First, we need to understand what it is: the short answer is that off-page SEO covers all of your SEO strategies that happen outside of your own website. Before social media was really a thing, it was thought that off-page SEO was mainly just link-building (where you add links on your site to partner or relevant websites and they reciprocate), but as other avenues of marketing have grown, other efforts play a role in building off-page SEO.
The difference between on- and off-page SEO is easy to think about if you divide it into two buckets: strategies or tactics implemented on your website are considered on-page SEO, while strategies and tactics implemented on another website or platform (looking at you, social media) are considered off-page SEO.
Why Does Off-Page SEO Matter?
In the most simplistic answer, off-page SEO matters because those strategies send signals to both users and search engines that you’re legit. It’s almost like having someone vouch for you in the eyes of Google, even if that person vouching is you behind your social media or other marketing efforts.
Search engines are looking for authorities on the subjects for which people are searching. By bolstering your efforts in the form of social media, reviews, writing a guest post on someone else’s website, speaking on podcasts (to name a few), you are signaling to Google that your site and content is relevant and can trusted.
Off-Page SEO Strategies to Consider
Arguably the foundation of off-page SEO practices, backlinks (when someone links to your site/content) is key to your off-page SEO strategy because Google heavily weighs this factor in their rankings. They are looking at quantity and quality of links back to your site. Backlinks from other relevant and trusted websites further secure your own position as an authority. Remember, quality matters too, not just quantity. Think of quality backlinks as votes of confidence in your work!
You’re very likely already involved in some sort of social media efforts, so you may have a leg up in this one already. Social media is another avenue to share your content and position yourself or your business as an authority and drive people back to your website. With that in mind, the number of followers you have, or the number of shares your posts gets, is not a ranking factor, according to Google.
Social media efforts should still be considered important, though, because they raise brand awareness and serve as places for your ideal customer to learn more about you. There is also an opportunity to engage with potential customers when you actively maintain your social presence and emerge as a thought leader.
There is also a customer service aspect. Honestly, I think the only reason I still have Twitter is for this reason. I frequently use it to reach out to brands directly when I need help. Flip that around and you can use your social platforms to assist customers. I also recommend claiming and maintaining your Google My Business profile, especially if you are a local business.
Your social media efforts ultimately factor into your overall brand presence, so actively engaging in a professional way will serve your greater marketing efforts.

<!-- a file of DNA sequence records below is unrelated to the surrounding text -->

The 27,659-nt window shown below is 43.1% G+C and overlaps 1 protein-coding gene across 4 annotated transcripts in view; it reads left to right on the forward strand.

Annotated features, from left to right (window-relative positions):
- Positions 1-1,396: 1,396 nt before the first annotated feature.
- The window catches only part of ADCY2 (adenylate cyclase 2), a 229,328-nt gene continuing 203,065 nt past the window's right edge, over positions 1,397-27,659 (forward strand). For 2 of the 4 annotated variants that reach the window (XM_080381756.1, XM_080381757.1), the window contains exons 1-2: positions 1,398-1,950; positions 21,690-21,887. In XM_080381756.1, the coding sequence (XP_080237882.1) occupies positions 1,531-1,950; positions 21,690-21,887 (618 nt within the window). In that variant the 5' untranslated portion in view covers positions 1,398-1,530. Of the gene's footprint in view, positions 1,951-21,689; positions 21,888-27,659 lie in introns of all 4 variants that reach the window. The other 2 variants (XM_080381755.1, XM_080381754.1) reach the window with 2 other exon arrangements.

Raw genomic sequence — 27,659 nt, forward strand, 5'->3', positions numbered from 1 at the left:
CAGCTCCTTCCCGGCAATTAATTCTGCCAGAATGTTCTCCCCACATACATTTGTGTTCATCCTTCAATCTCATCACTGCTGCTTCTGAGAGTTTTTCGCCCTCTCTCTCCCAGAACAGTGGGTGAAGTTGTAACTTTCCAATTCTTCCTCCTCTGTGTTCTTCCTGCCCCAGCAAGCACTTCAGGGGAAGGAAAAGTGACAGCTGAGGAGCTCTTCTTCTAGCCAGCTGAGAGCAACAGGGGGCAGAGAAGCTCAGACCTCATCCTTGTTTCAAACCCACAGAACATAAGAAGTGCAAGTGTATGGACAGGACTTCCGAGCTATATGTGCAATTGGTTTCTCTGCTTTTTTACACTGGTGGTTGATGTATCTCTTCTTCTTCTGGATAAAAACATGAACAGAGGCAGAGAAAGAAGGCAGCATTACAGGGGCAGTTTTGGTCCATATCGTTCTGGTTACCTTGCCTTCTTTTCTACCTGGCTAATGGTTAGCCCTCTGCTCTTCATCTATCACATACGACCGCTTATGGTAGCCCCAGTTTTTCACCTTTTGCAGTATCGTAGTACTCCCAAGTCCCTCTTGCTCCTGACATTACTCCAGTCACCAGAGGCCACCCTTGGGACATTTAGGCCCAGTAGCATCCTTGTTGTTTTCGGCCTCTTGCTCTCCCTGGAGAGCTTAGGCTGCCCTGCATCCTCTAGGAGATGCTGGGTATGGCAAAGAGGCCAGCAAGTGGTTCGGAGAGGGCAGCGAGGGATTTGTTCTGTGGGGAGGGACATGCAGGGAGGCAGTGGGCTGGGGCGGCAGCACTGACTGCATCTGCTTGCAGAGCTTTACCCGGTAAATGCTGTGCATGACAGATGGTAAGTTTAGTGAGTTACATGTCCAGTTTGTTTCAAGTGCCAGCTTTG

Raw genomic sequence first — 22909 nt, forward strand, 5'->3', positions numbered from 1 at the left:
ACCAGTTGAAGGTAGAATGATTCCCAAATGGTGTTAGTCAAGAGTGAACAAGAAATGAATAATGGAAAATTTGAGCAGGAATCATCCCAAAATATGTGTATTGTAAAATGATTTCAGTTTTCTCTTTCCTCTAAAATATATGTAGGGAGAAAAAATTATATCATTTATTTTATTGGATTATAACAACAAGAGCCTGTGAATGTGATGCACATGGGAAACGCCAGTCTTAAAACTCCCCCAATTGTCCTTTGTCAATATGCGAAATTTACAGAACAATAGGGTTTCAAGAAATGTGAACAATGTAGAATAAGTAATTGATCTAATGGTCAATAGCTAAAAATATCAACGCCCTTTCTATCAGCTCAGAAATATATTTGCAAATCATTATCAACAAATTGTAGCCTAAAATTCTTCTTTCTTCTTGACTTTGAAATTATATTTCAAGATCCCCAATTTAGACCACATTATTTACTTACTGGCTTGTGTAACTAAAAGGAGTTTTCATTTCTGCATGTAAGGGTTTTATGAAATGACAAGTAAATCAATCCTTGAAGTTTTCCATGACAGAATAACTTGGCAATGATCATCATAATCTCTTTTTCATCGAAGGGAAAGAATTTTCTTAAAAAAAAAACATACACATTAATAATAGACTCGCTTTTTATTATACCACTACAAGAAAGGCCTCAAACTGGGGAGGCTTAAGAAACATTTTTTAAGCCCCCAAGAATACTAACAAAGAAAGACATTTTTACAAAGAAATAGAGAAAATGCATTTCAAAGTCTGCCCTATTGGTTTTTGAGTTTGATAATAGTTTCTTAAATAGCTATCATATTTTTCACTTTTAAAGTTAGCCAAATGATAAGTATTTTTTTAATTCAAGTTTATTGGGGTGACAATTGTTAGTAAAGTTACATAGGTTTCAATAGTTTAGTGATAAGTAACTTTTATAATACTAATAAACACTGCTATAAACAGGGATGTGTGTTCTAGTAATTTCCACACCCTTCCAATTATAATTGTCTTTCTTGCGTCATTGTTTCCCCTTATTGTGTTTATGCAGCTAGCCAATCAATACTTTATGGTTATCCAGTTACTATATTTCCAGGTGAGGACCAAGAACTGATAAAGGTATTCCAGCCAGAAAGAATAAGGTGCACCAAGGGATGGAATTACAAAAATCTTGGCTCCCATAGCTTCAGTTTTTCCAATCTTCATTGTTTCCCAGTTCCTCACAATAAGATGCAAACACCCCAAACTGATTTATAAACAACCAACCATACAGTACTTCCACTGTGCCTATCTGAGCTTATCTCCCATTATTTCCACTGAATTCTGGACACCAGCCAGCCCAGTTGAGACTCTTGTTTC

Brand Building and PR
This tactic may seem old-fashioned, but it’s important. At the end of the day, you have to get the word out to increase brand awareness and (hopefully) searches for your brand or business. It’s important to drive traffic to your site and reenforce your position as a thought leader and authority in your space. Efforts might include some form of paid advertising, but some good ol’ fashioned outreach to relevant partners can also help you tackle content marketing. Don’t forget about influencers, either! It might make sense to have a paid influencer write about your product in an effort to amplify your content, but make sure to do your homework and partner with someone who makes sense for your business.
I used to consider content marketing as blogging on my own site, but really it encompasses so much more! Sure, adding regular blog posts to your own site is great on-page SEO, but think about guest writing or guest speaking on someone else’s platform or website. Look for strategic partners where your service or product ties into their marketing efforts and then cross-promote.
It’s also important to think beyond the written word, i.e., blog posts. Maybe it’s getting featured on a partner’s YouTube channel, or guest speaking on a podcast about your service/product or industry. If you created an awesome infographic, share it. The more avenues you explore to share your expertise and knowledge, the more you will emerge as an authority and search engines will recognize that.
With all that in mind, it’s important to make sure that these outlets are relevant to your brand, business or industry. While I would very much love to appear on a podcast about baseball, that doesn’t do much to solidify my efforts in the world of WordPress or web design.
Your online reputation matters and positive reviews are a huge signal to potential customers and to search algorithms. Claim your profiles on websites like TripAdvisor and Yelp! and engage with those reviews. If you had a positive experience with a client, it’s worth asking them to leave you a review. Positive reviews reenforce your brand, so while it may feel uncomfortable to ask for them, don’t be shy! It’s important to cultivate positive customer experiences. Having them documented online via third-party websites can be a powerful off-page SEO tactic which is often overlooked by businesses.
Off-page SEO may seem involved and it can be because of all of the possible tactics to explore. There are factors not entirely in your control, which can be frustrating, but the effort made to cultivate your business or brand’s reputation can yield big SEO results. The more people vouch for you, the higher you will rank in the search engine results.